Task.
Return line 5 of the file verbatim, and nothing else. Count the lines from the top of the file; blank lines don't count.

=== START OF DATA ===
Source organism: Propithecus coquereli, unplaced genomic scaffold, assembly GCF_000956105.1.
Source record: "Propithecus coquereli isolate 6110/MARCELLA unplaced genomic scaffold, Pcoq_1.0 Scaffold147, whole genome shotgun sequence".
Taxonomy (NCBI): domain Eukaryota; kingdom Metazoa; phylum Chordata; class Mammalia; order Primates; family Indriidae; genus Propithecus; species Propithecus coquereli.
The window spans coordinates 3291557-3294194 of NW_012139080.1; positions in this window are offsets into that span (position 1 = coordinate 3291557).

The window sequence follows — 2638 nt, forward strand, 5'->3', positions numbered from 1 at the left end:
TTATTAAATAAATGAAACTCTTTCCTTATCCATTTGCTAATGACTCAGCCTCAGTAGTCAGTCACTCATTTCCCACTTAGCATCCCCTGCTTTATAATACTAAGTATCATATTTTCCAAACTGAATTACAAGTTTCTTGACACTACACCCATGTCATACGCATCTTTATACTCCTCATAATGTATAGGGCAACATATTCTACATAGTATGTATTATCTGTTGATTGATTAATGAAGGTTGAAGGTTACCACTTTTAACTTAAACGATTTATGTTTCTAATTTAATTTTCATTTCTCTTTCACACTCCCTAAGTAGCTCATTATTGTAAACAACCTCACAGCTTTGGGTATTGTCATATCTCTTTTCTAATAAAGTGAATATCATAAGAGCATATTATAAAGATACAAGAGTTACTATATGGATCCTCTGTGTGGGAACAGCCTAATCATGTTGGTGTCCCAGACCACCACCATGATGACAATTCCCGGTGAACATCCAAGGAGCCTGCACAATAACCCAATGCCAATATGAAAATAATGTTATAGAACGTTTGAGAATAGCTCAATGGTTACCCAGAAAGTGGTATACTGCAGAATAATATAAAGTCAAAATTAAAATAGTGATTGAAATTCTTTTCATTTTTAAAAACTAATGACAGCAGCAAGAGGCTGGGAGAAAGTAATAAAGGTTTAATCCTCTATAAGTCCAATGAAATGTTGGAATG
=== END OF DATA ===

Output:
The window sequence follows — 2638 nt, forward strand, 5'->3', positions numbered from 1 at the left end: